Hills, cliffs and miles of heath and moor landscapes. The roaring North Sea and now also moose! Jutland just has more beautiful nature than any other region in Denmark.
And although I have lived most of my life in Jutland, I have not explored it enough. But last summer I finally had the chance to take a long weekend to the mainland of Denmark. We went on a road trip starting in the city of Aarhus, and drove in a loop around the Limfjord visiting some of the many beautiful nature and National Parks I have been dying to see for way too long. August would prove to be the perfect time for a Jutland getaway, when the purple heather blooms and makes the landscape even more adorable.
1. Mols Bjerge National Park
Our first stop was Mols Bjerge National Park at the Djursland peninsula close to Aarhus. Bjerge means mountains which is definitely an exaggeration, but it does not take much to impress us Danes! Our country is so flat that even the tiniest hills excite us!
The highest point of Mols Bjerge is Agri Bavnehøj with its 137 meters closely followed by Trehøje – three hills rising 127 meters. From the top there is a beautiful vista of the unique hilly landscape below with the rolling grass and scattered trees. Mols Bjerge National Park also contains the largest round barrow in Denmark called Porskær Stenhus.
At Mols Bjerge we stayed at Thorup Guesthouse in the small town Knebel just a few hundred meters from the park.
Enjoying the view from the top of the three hills Trehøje
If you get tired of walking up, you can also find a hole to wander down. This is the 50 meters deep Tinghulen
2. Lille Vildmose
Next stop was Lille Vildmose (meaning small wild moor) a nature park with over 70 square kilometres of moor landscape. It is also the only place in Denmark where you can spot moose! It is easy to bring your car and park it next to the one of the many observation towers. From there you can watch the endless moor landscape from above and maybe spot a golden eagle or a moose! But the best experience you will get, if you take one of the wooden trails into Portlandsmosen or Toftemosen.
9 moose are living in Lille Vildmose so there are no guarantee of seeing them – unfortunately! But you can follow them on GPS to get an idea of where they roam. However, there is some delay on the data so the animals can remain wild and not be chased by crazy nature photographers all day long! I really wish I could show you a photo of a Danish moose here, but no luck this time!
3. Rebild Bakker
It is a huge mistake that I have never been to Rebild Bakker before. It is so beautiful! The steepest green hills covered with purple heather and sheep like little white dots in the distance. And what a view from the top!
At Rebild Bakker we stayed brilliantly at Comwell Rebild Bakker only 500 meters from the park entrance.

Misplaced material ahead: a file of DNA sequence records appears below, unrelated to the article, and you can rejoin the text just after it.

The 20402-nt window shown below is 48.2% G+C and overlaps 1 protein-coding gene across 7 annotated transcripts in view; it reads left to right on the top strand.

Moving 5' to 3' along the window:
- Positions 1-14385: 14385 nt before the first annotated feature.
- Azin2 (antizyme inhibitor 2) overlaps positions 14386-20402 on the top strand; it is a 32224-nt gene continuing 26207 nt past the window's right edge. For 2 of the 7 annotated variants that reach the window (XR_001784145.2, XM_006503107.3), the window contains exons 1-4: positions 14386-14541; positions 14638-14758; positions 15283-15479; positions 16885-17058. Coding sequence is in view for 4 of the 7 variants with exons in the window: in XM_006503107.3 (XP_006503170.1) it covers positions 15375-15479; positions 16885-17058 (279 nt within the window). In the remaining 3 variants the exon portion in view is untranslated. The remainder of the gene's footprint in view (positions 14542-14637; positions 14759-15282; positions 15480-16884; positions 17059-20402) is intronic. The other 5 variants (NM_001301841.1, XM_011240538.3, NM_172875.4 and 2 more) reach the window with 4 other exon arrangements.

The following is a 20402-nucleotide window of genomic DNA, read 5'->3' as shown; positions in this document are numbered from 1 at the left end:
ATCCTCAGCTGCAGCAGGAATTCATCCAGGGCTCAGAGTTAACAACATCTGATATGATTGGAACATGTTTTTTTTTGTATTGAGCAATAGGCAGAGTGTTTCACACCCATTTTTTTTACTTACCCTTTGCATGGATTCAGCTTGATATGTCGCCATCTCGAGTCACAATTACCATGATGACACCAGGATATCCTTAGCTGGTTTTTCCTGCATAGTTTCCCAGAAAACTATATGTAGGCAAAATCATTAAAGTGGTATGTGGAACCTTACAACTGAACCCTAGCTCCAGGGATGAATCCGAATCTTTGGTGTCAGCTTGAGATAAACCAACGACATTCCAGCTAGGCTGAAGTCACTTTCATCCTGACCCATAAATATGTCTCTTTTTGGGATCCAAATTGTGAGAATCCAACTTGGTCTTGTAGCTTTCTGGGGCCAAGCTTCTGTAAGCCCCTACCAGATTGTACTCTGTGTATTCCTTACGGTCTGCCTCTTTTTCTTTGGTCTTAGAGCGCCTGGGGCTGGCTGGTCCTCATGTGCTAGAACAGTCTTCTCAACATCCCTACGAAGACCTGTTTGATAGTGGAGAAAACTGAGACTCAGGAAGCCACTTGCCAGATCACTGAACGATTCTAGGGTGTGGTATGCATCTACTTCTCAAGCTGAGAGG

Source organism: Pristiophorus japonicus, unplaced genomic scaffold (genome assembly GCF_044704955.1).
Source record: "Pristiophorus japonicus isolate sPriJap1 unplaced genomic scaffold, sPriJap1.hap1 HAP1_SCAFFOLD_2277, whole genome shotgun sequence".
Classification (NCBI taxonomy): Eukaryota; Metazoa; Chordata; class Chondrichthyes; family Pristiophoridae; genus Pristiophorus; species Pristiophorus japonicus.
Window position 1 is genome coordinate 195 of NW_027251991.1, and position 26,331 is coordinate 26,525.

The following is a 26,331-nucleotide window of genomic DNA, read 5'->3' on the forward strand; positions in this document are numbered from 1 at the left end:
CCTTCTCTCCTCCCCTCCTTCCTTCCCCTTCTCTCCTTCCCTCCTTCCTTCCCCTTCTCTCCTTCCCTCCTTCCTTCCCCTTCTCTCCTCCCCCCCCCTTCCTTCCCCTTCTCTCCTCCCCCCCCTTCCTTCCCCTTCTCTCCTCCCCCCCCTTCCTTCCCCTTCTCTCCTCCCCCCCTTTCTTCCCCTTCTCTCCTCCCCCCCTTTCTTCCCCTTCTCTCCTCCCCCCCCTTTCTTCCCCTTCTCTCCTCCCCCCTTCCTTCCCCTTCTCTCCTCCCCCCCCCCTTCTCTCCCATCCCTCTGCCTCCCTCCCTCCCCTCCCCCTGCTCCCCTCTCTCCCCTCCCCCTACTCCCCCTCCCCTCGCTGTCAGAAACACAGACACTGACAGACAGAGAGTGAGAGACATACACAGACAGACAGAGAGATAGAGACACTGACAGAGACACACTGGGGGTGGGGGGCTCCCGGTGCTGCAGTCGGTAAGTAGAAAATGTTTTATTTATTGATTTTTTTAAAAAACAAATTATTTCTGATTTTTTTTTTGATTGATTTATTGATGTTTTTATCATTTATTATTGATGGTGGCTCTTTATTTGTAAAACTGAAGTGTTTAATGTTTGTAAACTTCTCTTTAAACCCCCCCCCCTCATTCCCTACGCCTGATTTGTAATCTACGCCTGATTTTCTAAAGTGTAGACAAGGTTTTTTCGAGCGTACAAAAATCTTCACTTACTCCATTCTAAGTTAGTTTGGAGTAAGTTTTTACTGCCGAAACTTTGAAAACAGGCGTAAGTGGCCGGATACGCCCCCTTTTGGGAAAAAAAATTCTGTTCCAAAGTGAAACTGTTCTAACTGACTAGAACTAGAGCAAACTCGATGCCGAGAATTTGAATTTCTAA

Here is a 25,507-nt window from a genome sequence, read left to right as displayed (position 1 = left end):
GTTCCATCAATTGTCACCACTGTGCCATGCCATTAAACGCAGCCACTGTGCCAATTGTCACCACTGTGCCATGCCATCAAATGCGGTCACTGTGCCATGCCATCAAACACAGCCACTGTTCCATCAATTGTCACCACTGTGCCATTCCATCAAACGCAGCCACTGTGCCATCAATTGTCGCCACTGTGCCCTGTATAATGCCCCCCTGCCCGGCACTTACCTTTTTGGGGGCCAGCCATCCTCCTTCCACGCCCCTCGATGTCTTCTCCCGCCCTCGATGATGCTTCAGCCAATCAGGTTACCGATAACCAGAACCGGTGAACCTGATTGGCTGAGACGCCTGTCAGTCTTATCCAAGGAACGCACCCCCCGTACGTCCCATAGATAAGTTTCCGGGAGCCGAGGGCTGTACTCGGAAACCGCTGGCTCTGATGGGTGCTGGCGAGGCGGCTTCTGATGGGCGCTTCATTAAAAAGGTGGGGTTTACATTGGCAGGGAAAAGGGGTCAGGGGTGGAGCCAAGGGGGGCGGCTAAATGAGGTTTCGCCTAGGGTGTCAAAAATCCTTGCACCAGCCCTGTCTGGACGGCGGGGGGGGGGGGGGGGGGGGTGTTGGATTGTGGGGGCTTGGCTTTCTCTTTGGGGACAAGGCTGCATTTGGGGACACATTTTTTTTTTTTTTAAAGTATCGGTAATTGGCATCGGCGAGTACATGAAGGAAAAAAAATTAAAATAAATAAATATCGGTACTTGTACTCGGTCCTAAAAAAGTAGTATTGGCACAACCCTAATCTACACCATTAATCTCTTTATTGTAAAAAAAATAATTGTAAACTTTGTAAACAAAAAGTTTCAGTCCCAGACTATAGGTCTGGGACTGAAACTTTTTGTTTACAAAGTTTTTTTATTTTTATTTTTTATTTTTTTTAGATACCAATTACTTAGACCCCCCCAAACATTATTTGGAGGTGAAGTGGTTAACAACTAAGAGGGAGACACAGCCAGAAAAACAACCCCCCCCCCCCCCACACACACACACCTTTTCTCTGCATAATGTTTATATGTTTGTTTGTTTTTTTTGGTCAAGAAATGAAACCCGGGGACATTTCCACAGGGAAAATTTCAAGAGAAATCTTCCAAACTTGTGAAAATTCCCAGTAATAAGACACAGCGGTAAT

In the evening we reached the North Sea to a place I have dreamt of visiting for a long time – the Jutland cliff Bulbjerg! The weather was typically Danish – grey and wet – but suddenly a rainbow appeared above us! Just before sunset, the sun broke through the clouds and gave the Bulbjerg cliff the finest golden color.
For a moment I felt like I was back on the Algarve Coast in Portugal – especially if you check out this picture from 1977. The rock that once stood next to Bulbjerg is called Skarreklit but was unfortunately crushed by the water in 1978. The remains can still be seen at low tide and quiet weather. I can’t believe that Denmark once had free-standing rocks as well!
5. Hanklit at the island Mors
Mors is an island in the Limfjord and since I have previously visited its neighbor island Fur and admired the impressive moclay slopes – I simply had to see the moclay slope Hanklit on Mors as well. At Hanklit we walked along the water, where the layers of volcanic ash and clay are visible along the slope. This beach is perfect for finding fossils – we found a petrified sea urchin! A trail leads up to the edge of the 60 meter high slope and from here you have an amazing view
At Hanklit we lived at Heltoften B&B which is a beautiful privately owned B&B just a few kilometres drive from Hanklit.
6. Kongenshus Hede near Viborg
I have always been fascinated by these large heath landscapes. Around year 1800, a quarter of Jutland was covered by heath, but by 1950 it was all cultivated and only 2 % remained. Fortunately Kongenshus Hede in Viborg was preserved and is now one of the largest heath areas in Denmark with its 12 square kilometres. So of course, we had to make a stop here and have lunch amongst the endless purple heather and cute sheep before heading back to Aarhus to catch the ferry back home.
Heaths are often sandy areas with poor soil. It quickly turns into forest if it is not kept down by grazing animals like sheep